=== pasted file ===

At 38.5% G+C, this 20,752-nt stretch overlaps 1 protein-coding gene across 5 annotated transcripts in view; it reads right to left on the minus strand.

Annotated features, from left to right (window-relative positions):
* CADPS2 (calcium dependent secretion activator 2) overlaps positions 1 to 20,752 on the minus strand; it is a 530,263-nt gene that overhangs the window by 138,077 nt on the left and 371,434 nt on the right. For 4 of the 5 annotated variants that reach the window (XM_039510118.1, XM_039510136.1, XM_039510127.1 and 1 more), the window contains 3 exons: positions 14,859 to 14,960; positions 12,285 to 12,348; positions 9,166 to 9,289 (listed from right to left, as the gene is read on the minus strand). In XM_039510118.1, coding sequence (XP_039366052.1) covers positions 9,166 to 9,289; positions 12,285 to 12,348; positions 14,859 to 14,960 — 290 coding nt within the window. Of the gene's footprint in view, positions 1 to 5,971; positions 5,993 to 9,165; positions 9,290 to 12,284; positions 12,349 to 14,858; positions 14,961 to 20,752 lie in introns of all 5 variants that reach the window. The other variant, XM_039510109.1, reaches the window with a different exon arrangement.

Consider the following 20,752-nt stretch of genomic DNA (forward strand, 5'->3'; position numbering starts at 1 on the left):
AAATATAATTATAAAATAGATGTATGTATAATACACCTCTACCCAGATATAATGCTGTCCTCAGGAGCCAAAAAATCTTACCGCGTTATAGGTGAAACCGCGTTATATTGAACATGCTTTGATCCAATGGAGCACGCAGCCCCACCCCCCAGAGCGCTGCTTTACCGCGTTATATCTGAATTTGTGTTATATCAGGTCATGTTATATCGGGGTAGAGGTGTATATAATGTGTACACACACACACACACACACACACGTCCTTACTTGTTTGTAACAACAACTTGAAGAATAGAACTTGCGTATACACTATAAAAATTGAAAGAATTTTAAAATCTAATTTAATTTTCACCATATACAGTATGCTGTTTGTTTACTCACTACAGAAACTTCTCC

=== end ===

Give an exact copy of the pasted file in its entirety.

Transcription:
At 38.5% G+C, this 20,752-nt stretch overlaps 1 protein-coding gene across 5 annotated transcripts in view; it reads right to left on the minus strand.

Annotated features, from left to right (window-relative positions):
* CADPS2 (calcium dependent secretion activator 2) overlaps positions 1 to 20,752 on the minus strand; it is a 530,263-nt gene that overhangs the window by 138,077 nt on the left and 371,434 nt on the right. For 4 of the 5 annotated variants that reach the window (XM_039510118.1, XM_039510136.1, XM_039510127.1 and 1 more), the window contains 3 exons: positions 14,859 to 14,960; positions 12,285 to 12,348; positions 9,166 to 9,289 (listed from right to left, as the gene is read on the minus strand). In XM_039510118.1, coding sequence (XP_039366052.1) covers positions 9,166 to 9,289; positions 12,285 to 12,348; positions 14,859 to 14,960 — 290 coding nt within the window. Of the gene's footprint in view, positions 1 to 5,971; positions 5,993 to 9,165; positions 9,290 to 12,284; positions 12,349 to 14,858; positions 14,961 to 20,752 lie in introns of all 5 variants that reach the window. The other variant, XM_039510109.1, reaches the window with a different exon arrangement.

Consider the following 20,752-nt stretch of genomic DNA (forward strand, 5'->3'; position numbering starts at 1 on the left):
AAATATAATTATAAAATAGATGTATGTATAATACACCTCTACCCAGATATAATGCTGTCCTCAGGAGCCAAAAAATCTTACCGCGTTATAGGTGAAACCGCGTTATATTGAACATGCTTTGATCCAATGGAGCACGCAGCCCCACCCCCCAGAGCGCTGCTTTACCGCGTTATATCTGAATTTGTGTTATATCAGGTCATGTTATATCGGGGTAGAGGTGTATATAATGTGTACACACACACACACACACACACACGTCCTTACTTGTTTGTAACAACAACTTGAAGAATAGAACTTGCGTATACACTATAAAAATTGAAAGAATTTTAAAATCTAATTTAATTTTCACCATATACAGTATGCTGTTTGTTTACTCACTACAGAAACTTCTCC